A Gift for You

November 12, 2017

around 530 is
a beautiful peaceful
you can just
hear the dog
David lifts his smoke
to his
lips forever
dangling chain
in the middle
of everything
bout the top shelf
or so. The party
at which
I sd that’s my col-
works and every
stared my home
was so small
is it
I’m not particularly
into the task
of humility
at the moment
but I’m
not against
it’s like that
beach ball
on a tiny

I think of as
with the larger
one on a
floating in air
my home
is large
love made it
large once
not to
get all
John Wieners
& believe
me love made
it small
this place
only had
sex unlike
the house
I love a house
I fear a house
a house never
gets laid
frankly who
doesn’t like
a hotel
I live in a
room a personal
one. A young
person very
much like me
was brutal
no personal
please it was
home perfect
for a party
now I’m
going fast. How
the description
of a drug
a room
& changes
the room
with going
say thus
if you
want to go
slow. To drink
the wrong
thing for a
for you
to lick my
& your

I met a dog
once, I
met a
dog named Alan
the calm
person writing
her calm
now & then
she shows
her sacred
she opens
her chest &
a monkey
is taking
a shit
on his
thing. You didn’t
know I
had so
much inside
me buckets
of malice
of peace
I don’t want
to go
all library
on you
now like
my mother
the mother of
god or
my brother
Jack who
sat in
a deck
of cards
when she squeezes
in getting
cozy I know
less what
I want
to say. I can open
an entire

room comes
out each
moment that’s
what I mean
not things
widen &
flow there’s
no purpose
to this.

Eileen Myles

hated reading work by women

January 13, 2017


I just knew in a quiet way I was ruined. If I agreed to be female. There was so much evidence on the screen and in books. I read Doris Lessing in literature class and that depressed the shit out of me too. I just hated reading work by women or about women because it always added up the same. Loss of self, endless self-abnegation even as the female was trying to be an artist, she wound up pregnant, desperate, waiting on some man. A Marxist guy, perhaps. When would it end.”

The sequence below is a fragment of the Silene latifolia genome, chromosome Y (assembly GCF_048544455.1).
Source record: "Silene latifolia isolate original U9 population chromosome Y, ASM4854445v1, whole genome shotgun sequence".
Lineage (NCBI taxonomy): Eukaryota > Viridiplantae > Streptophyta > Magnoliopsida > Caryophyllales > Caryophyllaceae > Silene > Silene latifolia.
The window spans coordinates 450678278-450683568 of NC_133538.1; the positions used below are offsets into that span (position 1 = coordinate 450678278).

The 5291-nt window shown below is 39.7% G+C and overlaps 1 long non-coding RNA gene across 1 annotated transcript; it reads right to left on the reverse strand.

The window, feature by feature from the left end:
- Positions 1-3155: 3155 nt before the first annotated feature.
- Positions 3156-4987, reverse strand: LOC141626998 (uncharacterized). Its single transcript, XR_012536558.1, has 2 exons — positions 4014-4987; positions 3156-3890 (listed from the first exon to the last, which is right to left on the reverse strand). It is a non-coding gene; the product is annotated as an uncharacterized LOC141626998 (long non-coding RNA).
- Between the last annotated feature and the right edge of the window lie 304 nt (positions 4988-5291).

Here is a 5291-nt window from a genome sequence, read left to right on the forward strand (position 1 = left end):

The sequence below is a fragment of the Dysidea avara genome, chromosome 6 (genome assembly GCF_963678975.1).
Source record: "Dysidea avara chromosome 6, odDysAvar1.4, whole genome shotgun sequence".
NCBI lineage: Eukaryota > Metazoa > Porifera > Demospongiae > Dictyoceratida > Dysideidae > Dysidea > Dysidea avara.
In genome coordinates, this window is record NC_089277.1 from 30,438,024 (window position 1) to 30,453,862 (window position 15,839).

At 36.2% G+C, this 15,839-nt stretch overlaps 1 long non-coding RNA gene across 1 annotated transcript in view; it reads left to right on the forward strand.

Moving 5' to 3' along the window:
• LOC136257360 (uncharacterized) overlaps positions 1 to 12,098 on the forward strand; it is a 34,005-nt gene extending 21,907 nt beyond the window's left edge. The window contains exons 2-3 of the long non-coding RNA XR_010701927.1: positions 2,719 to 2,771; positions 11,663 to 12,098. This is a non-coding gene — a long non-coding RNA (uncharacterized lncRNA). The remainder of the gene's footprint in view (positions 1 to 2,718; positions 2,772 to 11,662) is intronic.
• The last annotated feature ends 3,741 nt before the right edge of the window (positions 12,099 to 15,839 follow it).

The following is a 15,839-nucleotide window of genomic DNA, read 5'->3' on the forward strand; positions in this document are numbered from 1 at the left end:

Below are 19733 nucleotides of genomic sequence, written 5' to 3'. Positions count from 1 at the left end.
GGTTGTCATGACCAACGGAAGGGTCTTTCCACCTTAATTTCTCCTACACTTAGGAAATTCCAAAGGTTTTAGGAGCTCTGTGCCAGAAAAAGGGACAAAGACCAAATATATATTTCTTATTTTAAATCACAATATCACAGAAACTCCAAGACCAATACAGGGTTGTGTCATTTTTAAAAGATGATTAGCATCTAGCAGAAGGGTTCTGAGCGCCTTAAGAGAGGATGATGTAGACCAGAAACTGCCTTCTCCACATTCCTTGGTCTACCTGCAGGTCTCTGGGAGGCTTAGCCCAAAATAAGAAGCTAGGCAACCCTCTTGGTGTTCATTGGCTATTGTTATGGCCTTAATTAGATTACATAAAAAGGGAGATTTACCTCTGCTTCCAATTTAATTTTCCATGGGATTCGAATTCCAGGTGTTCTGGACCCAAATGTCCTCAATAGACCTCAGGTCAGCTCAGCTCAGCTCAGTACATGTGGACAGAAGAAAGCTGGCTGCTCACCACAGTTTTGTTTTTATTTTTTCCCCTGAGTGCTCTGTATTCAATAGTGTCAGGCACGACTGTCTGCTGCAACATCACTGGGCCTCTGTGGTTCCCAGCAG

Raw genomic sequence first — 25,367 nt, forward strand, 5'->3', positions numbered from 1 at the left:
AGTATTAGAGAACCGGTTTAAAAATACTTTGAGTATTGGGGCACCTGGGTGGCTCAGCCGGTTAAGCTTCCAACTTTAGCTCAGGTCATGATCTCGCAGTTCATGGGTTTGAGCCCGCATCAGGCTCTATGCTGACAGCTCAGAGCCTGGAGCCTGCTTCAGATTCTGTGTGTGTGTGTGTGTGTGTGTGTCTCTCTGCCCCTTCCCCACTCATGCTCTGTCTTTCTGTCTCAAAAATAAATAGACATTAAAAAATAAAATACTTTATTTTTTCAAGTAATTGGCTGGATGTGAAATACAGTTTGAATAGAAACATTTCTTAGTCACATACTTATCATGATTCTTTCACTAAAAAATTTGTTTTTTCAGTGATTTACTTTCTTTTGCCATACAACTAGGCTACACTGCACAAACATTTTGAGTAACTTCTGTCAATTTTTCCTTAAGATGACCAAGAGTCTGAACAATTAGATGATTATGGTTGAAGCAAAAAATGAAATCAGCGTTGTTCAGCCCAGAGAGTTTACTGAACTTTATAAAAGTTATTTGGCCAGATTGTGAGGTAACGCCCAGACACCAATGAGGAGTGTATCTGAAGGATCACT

Eileen Myles
Foreword to I Love Dick by Chris Kraus

My lover’s pussy…

April 10, 2016


I always put my pussy in the middle of trees like a waterfall, like a doorway to God, like a flock of birds. I always put my lover’s cunt on the crest of a wave, like a flag that I can pledge my allegiance to. This is my country. Here when we’re alone in public. My lover’s pussy is a badge, is a nightstick, is a helmet, is a deer’s face, is a handful of flowers, is a waterfall, is a river of blood, is a Bible, is a hurricane, is a soothsayer.

Eileen Myles
poem for Jill Soloway’s Amazon TV series Transparent


Is it so great for women now? I’m not convinced. We can disregard the media but nonetheless its propaganda surrounds us…When people talk about my work they talk about whether or not it’s memoir. They talk about genre. They don’t even want to talk about my writing. I have lots of good answers, but they just can’t decide what I’m doing. Like I signed up to listen to them muse. It’s so about being female. They just can’t trust that I know what I’m doing. I mean, to be this far in your life and to be in such an arena of specialty and to be endlessly questioned like you’re the secretary. Of course. How would I know what art is? Some guy interviewed me and he clearly hadn’t read my book, and he asked me why I didn’t think it was memoir. I told him in great detail and very carefully and wisely I thought and then he said “Got it.” Like impatiently, like would I please shut up. I mean he hadn’t read it. But he was impatient with me. I think I’m hardly more than a symptom. It’s not so good. I guess I’m wondering why anyone thinks I’m a woman. I think that’s more interesting. I wonder why I should even be interviewed as a woman. If they can decide what my book is why can’t I decide what I am? I mean I know I can in our queer world—that’s a given—but in the literary world…Since a woman is one who “doesn’t know,” why shouldn’t we just refuse our gender? What would be the answer? Rape?


Eileen Myles

September 13, 2015

40th Street

August 19, 2015


I’d like
to say

that when
I change

the pot
doesn’t know
it for
a few

it’s awaiting
the tempo
of French
espresso &
El Pico
is back

it’s inexplicable
the glass pot

is dulled

so wake
me up
with your

in a few
days you’ll
be shaped
like this
& a new

Be patient